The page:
Depends entirely on what the niche is, or what the topic in Wikipedia is.
If you're in ecommerce and sell fashion, chances are that if you don't have any jquery image sliders, your more successful competitors do.
But you don't generally go to wikipedia to look at the pictures.
It depends on whether the pictures are appropriate. On Wikipedia, artists out of copyright often have a wide range of paintings on the pages devoted to them. I do sometimes go to Wikipedia specifically to look at these. Wikipedia also offers some iconic classic paintings (some, eg, by Botticelli) in a variety of file sizes, often quite large. Check out also the pages for Cezanne and Gaugin, eg,... maybe not the best selections, but respectable.
Many SEO blogs are offering some good graphics to illustrate their stories... and while some are merely offering what I think is cutesy junk, I think the illustrative graphics on sites where the graphics are used appropriately are already a ranking factor, perhaps so implicit in the story telling that we don't even notice it.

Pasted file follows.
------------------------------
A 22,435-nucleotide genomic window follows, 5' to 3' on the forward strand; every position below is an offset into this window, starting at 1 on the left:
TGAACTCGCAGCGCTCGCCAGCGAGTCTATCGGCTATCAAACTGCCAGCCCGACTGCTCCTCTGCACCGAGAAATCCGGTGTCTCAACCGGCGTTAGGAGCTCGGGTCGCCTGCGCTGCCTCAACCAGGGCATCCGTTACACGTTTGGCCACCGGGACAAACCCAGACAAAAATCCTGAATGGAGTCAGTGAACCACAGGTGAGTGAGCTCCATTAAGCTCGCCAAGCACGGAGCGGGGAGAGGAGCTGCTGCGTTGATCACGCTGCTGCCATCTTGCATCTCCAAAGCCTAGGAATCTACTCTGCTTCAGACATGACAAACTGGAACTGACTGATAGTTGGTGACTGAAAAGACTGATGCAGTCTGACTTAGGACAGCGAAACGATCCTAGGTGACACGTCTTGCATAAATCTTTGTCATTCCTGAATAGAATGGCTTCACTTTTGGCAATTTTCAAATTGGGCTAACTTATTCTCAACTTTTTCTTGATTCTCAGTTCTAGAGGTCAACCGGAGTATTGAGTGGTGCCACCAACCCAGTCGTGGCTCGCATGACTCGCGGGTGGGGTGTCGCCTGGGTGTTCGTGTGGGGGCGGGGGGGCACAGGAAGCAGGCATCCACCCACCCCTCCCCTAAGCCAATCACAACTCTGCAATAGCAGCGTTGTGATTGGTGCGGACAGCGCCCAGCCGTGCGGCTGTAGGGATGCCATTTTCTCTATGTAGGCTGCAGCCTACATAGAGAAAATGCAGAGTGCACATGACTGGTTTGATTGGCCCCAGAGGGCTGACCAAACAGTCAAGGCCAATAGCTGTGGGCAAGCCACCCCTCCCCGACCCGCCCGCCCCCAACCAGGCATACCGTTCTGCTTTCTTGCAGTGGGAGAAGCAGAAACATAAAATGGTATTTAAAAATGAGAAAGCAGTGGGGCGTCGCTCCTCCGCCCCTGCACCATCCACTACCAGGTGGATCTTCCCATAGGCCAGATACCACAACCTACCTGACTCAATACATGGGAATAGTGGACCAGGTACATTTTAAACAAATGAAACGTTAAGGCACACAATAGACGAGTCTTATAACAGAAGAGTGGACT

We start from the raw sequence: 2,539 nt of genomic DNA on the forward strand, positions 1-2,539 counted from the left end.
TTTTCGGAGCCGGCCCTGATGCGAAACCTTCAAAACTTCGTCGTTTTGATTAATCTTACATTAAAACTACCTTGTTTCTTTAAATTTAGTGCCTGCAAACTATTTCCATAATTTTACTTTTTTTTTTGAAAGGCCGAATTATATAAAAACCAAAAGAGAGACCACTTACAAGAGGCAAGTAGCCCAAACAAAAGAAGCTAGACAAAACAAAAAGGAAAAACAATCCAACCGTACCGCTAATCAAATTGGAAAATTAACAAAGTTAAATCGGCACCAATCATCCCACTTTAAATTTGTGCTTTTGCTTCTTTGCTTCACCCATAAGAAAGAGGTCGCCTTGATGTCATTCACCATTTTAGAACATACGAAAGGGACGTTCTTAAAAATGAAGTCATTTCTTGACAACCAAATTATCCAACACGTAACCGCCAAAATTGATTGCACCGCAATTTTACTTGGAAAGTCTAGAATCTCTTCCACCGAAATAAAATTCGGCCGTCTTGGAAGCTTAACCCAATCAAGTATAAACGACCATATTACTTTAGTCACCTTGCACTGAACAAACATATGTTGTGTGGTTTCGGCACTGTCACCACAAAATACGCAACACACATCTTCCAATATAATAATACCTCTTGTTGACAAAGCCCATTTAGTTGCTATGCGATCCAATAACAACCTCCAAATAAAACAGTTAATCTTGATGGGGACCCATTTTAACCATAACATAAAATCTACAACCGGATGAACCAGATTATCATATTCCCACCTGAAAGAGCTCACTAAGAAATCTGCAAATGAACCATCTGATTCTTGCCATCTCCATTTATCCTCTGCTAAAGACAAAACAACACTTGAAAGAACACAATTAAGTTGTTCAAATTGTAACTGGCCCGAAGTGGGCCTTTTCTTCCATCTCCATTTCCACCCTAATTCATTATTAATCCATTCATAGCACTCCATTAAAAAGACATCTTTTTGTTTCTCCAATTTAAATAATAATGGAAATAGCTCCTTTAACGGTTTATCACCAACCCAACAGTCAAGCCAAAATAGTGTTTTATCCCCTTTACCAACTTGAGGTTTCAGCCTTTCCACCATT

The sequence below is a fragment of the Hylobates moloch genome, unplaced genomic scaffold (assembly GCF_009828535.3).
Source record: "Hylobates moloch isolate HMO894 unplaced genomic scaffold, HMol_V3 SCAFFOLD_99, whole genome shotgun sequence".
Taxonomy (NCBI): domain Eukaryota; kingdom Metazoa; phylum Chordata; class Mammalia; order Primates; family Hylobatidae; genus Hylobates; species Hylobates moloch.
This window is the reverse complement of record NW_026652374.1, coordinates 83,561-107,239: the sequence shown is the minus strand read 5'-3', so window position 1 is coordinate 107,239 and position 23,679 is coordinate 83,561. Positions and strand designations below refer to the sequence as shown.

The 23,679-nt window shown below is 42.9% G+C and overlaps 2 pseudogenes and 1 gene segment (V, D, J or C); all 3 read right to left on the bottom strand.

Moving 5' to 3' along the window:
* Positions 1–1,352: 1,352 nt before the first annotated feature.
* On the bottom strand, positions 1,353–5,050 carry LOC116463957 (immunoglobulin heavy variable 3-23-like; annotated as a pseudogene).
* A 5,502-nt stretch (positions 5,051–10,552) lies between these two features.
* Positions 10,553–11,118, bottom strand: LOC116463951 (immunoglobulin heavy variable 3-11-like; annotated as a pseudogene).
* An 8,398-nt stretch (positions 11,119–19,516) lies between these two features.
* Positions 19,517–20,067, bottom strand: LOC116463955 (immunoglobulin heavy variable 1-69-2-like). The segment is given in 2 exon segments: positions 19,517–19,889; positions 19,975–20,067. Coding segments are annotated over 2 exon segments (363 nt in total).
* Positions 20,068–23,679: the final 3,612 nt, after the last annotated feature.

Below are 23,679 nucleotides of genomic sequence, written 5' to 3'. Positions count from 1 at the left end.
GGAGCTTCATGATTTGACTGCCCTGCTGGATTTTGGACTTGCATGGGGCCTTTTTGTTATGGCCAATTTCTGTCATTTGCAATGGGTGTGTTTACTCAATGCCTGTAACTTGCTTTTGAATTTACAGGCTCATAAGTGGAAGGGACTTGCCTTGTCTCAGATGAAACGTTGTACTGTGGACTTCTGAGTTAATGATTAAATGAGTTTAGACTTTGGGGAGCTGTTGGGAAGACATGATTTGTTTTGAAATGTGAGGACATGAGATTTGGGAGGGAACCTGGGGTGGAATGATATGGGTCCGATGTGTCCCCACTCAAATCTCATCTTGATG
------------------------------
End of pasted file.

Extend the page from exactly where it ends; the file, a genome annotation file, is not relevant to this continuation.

Video also is becoming a major component of some web reporting. You can't look at a news site without encountering video. Shopping sites are offering video product demonstrations, and competition will force these videos to get better over time. Don't forget audio files in the media mix.
If your competitor is using lot of images/videos, can you still outrank him?
Depends on how engaging and compelling your text content is, vs how compelling your competitor's content is, along with his video and images if they help move the written story along. What the audience wants can be a big factor.
Sadly, many companies just do video because it's on a check-list, and I think that's a big mistake. Make sure there's a point to it, and that it's done well... or well enough.